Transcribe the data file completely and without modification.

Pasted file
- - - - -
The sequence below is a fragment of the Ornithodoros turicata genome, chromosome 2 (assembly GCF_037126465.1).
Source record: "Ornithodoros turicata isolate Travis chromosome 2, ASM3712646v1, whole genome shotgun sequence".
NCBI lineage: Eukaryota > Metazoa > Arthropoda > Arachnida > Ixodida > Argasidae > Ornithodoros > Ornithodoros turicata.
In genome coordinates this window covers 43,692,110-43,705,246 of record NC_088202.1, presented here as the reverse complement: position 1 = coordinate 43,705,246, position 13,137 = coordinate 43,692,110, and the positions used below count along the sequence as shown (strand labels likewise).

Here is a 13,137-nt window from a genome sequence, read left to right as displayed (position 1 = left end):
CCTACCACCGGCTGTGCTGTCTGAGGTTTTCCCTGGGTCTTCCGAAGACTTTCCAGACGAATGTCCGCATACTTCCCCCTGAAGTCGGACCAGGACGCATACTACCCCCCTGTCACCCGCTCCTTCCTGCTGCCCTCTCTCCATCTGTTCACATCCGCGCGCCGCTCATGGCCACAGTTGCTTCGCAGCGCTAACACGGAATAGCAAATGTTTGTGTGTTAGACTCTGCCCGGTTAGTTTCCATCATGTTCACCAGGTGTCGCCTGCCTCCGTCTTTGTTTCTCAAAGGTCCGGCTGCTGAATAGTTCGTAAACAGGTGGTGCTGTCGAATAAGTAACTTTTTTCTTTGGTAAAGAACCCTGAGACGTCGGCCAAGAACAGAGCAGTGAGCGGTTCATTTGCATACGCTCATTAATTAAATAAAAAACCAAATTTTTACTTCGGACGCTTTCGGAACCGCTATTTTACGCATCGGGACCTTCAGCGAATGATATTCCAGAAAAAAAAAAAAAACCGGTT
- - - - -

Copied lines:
The sequence below is a fragment of the Ornithodoros turicata genome, chromosome 2 (assembly GCF_037126465.1).
Source record: "Ornithodoros turicata isolate Travis chromosome 2, ASM3712646v1, whole genome shotgun sequence".
NCBI lineage: Eukaryota > Metazoa > Arthropoda > Arachnida > Ixodida > Argasidae > Ornithodoros > Ornithodoros turicata.
In genome coordinates this window covers 43,692,110-43,705,246 of record NC_088202.1, presented here as the reverse complement: position 1 = coordinate 43,705,246, position 13,137 = coordinate 43,692,110, and the positions used below count along the sequence as shown (strand labels likewise).

Here is a 13,137-nt window from a genome sequence, read left to right as displayed (position 1 = left end):
CCTACCACCGGCTGTGCTGTCTGAGGTTTTCCCTGGGTCTTCCGAAGACTTTCCAGACGAATGTCCGCATACTTCCCCCTGAAGTCGGACCAGGACGCATACTACCCCCCTGTCACCCGCTCCTTCCTGCTGCCCTCTCTCCATCTGTTCACATCCGCGCGCCGCTCATGGCCACAGTTGCTTCGCAGCGCTAACACGGAATAGCAAATGTTTGTGTGTTAGACTCTGCCCGGTTAGTTTCCATCATGTTCACCAGGTGTCGCCTGCCTCCGTCTTTGTTTCTCAAAGGTCCGGCTGCTGAATAGTTCGTAAACAGGTGGTGCTGTCGAATAAGTAACTTTTTTCTTTGGTAAAGAACCCTGAGACGTCGGCCAAGAACAGAGCAGTGAGCGGTTCATTTGCATACGCTCATTAATTAAATAAAAAACCAAATTTTTACTTCGGACGCTTTCGGAACCGCTATTTTACGCATCGGGACCTTCAGCGAATGATATTCCAGAAAAAAAAAAAAAACCGGTT